- The various tax cuts aimed at raising workers' after-tax income and encouraging hiring and investing, combined with the spending increases aimed at maintaining state & local employment and funding infrastructure modernization, would:
- Boost the level of GDP by 1.3% by the end of 2012, and by 0.2% by the end of 2013.
- Raise nonfarm establishment employment by 1.3 million by the end of 2012 and 0.8 million by the end of 2013, relative to the baseline. [Macroadvisers, 9/8/11, emphasis original]
Economic Policy Institute: American Jobs Act Will Create 2.3 Million New Jobs, Save A Further 1.6 Million. From EPI's Working Economics blog: "Overall the package would increase employment by about 4.3 million jobs over the next couple of years. The new initiatives would boost employment by about 2.6 million jobs, while the continuation of the two temporary provisions (EUI and the payroll tax holiday) would prevent a backslide of over 1.6 million jobs." [EPI.org, 9/8/11]
Moody's: American Jobs Act Will Create 1.9 Million Jobs. As reported by UPI: "President Barack Obama's $447 billion job-creation plan would likely add 1.9 million payroll jobs and grow the U.S. economy 2 percent, a leading economist said. The plan, which Obama outlined before a joint session of Congress Thursday, would likely cut the unemployment rate by a percentage point, Moody's Analytics Chief Economist Mark Zandi said as Obama prepared to tout the plan at Virginia's University of Richmond." [UPI, 9/9/11]
CBO Director: "Most Effective" Policy Would Be Increased Spending In Short Term, Deficit Reduction Over Middle Term. As reported by Talking Points Memo: "'If policymakers want to achieve both a short-term economic boost and long-term fiscal sustainability the combination of policies that would be most effective according to our analysis would be changes in taxes and spending that would widen the deficit today, but narrow it in the coming decade,' Elmendorf told the panel's 12 Democrats and Republicans. 'The combination of fiscal policies that would be most effective would be policies that cut taxes or increase spending in the near-term, but over the medium and longer-term move in the opposite direction.' This is a generalized version of precisely what President Obama is proposing -- a $447 billion jobs bill that will increase spending on hiring programs, and reduce payroll taxes; accompanied by deficit reduction measures that take effect in 2013, to more than cover the cost of the jobs bill." [Talking Points Memo, 9/13/11, emphasis added]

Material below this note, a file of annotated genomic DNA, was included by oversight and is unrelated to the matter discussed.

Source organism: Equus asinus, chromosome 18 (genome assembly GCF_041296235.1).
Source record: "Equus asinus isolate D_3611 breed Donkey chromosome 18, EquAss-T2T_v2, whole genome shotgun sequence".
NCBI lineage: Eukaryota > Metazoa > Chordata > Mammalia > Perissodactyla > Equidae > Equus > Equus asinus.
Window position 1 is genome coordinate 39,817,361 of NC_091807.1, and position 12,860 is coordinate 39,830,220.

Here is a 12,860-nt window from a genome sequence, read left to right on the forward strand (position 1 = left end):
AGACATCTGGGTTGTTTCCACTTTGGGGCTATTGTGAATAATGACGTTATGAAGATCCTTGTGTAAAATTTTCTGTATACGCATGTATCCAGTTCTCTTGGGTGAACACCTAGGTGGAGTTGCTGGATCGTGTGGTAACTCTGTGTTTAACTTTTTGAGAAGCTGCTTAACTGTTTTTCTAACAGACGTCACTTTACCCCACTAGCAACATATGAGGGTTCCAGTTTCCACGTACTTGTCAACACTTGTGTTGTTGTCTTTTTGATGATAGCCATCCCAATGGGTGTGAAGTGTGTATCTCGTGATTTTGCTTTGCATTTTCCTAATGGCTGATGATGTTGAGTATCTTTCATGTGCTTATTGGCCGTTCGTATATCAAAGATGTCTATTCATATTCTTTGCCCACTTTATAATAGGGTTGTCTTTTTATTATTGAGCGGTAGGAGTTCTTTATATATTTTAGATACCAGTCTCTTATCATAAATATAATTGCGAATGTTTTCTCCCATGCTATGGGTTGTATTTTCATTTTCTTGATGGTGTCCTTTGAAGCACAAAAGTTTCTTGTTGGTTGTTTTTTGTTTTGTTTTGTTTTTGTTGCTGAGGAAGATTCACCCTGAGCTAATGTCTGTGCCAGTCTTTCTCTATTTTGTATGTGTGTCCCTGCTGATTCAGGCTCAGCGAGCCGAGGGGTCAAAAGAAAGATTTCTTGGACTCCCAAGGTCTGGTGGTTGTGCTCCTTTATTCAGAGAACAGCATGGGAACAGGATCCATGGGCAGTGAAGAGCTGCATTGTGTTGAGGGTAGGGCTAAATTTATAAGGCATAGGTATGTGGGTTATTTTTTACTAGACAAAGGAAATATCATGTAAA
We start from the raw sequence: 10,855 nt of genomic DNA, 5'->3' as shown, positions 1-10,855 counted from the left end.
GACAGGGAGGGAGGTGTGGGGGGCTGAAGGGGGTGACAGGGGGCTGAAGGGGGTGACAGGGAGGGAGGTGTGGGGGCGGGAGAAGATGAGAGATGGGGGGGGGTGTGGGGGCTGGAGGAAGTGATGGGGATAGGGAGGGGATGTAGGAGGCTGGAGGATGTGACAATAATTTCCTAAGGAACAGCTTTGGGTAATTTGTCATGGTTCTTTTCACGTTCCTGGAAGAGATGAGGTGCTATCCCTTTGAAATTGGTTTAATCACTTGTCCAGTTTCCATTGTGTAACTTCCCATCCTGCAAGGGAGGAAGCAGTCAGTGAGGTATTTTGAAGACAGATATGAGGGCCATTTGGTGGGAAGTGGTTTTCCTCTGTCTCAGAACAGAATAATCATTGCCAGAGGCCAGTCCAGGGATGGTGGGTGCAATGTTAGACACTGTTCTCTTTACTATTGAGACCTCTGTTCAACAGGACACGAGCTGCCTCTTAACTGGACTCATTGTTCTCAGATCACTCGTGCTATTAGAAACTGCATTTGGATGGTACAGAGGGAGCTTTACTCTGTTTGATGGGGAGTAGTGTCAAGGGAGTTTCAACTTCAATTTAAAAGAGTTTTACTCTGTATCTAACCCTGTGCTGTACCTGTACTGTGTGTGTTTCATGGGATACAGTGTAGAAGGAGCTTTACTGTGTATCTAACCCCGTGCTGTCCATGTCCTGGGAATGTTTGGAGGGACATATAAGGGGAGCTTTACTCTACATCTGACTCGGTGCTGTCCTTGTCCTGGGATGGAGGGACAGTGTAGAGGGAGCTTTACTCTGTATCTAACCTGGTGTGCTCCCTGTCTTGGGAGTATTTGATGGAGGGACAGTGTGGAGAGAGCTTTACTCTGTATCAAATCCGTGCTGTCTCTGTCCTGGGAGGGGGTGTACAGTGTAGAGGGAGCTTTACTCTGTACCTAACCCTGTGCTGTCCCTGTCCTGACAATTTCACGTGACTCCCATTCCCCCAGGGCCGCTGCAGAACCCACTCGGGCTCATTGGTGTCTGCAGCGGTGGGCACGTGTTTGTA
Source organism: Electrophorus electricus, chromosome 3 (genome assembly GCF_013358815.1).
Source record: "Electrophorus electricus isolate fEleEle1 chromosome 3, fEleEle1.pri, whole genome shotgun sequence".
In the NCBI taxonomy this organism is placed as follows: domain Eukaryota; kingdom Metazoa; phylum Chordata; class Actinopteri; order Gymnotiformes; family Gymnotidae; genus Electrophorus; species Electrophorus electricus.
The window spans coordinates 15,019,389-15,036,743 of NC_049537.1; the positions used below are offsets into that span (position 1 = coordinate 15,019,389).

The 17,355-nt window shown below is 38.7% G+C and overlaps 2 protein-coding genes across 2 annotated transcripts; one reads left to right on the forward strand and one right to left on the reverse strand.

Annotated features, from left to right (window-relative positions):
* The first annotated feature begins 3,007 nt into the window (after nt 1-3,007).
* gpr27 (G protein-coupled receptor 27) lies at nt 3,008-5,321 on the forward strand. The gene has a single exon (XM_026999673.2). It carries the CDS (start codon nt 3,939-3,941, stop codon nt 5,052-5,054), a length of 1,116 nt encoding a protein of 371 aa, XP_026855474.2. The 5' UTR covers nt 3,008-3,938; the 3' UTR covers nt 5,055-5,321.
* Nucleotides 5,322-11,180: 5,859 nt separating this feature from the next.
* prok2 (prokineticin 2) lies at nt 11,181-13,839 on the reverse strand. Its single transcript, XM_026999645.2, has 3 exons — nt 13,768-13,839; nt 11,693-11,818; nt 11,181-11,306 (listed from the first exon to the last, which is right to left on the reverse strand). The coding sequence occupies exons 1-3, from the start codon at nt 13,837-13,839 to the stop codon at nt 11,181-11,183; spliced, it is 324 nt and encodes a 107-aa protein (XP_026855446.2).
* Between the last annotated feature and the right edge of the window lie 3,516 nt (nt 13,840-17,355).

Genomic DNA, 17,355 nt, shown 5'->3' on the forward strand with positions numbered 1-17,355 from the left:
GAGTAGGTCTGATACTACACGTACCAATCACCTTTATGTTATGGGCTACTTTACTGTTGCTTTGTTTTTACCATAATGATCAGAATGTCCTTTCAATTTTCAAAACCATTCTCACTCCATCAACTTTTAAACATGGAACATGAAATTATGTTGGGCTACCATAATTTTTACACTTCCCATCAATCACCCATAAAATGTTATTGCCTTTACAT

REP. ERIC CANTOR: Well, the plan in total was one that was met with a lot of resistance frankly on both sides of the aisle when the president unveiled it in September. And so, when the president spoke that night, I said, let's work together, stop the all-or-nothing approach. We're not going to be for tax increases on small businesses. He knows that.
President Obama's Jobs Bill Cuts Payroll Taxes Paid By Employers. From the White House's fact sheet on the American Jobs Act:
- Cutting the payroll tax in half for 98 percent of businesses:The President's plan will cut in half the taxes paid by businesses on their first $5 million in payroll, targeting the benefit to the 98 percent of firms that have payroll below this threshold.
- A complete payroll tax holiday for added workers or increased wages:The President's plan will completely eliminate payroll taxes for firms that increase their payroll by adding new workers or increasing the wages of their current worker (the benefit is capped at the first $50 million in payroll increases).
- Extending 100% expensing into 2012:This continues an effective incentive for new investment. [...]
To Offset Cost Of Jobs Bill, President Obama Has Proposed Elimination Of Itemized Tax Deductions For Families Earning Over $250,000. As reported by the Wall Street Journal: "The prospects for President Barack Obama's $447 billion jobs plan grew dimmer Monday as he unveiled the fine print of how it would be paid for-primarily through tax increases that Republicans said would destroy jobs, not create them. Mr. Obama proposed limiting itemized deductions for families with taxable income of $250,000 or more a year, ending tax breaks for oil companies and corporate jet owners, and cutting out a tax break for investment-fund managers. The White House says the tax changes would take effect in 2013 and estimates they would raise $467 billion in additional revenue over 10 years." [Wall Street Journal, 9/13/11]
FactCheck.org: "Only 2 Percent" Of Those Reporting Business Income Would Face Higher Taxes With Increase On Top Earners. According to FactCheck.org: "[O]nly 27 percent of all upper-income tax filers report business income that accounts for more than half of their wages. It's likely that a small-business owner would make most of his or her income from the small business... In the end, it's unclear exactly what percentage of these top earners are truly small businesses. What is clear, however, is that we're not talking about all that many small businesses in the first place. The vast majority of individuals who report business income or losses are not making upwards of $200,000 a year. In fact, only 2 percent of all those reporting business income in 2009 will earn enough to fall in the top two brackets. As we explained back when Obama's tax plan was attacked on the campaign trail, the overwhelming majority of these mom-and-pop shops we hear about would not see their taxes go up under Obama's proposal." [FactCheck.org, 3/6/09, emphasis added]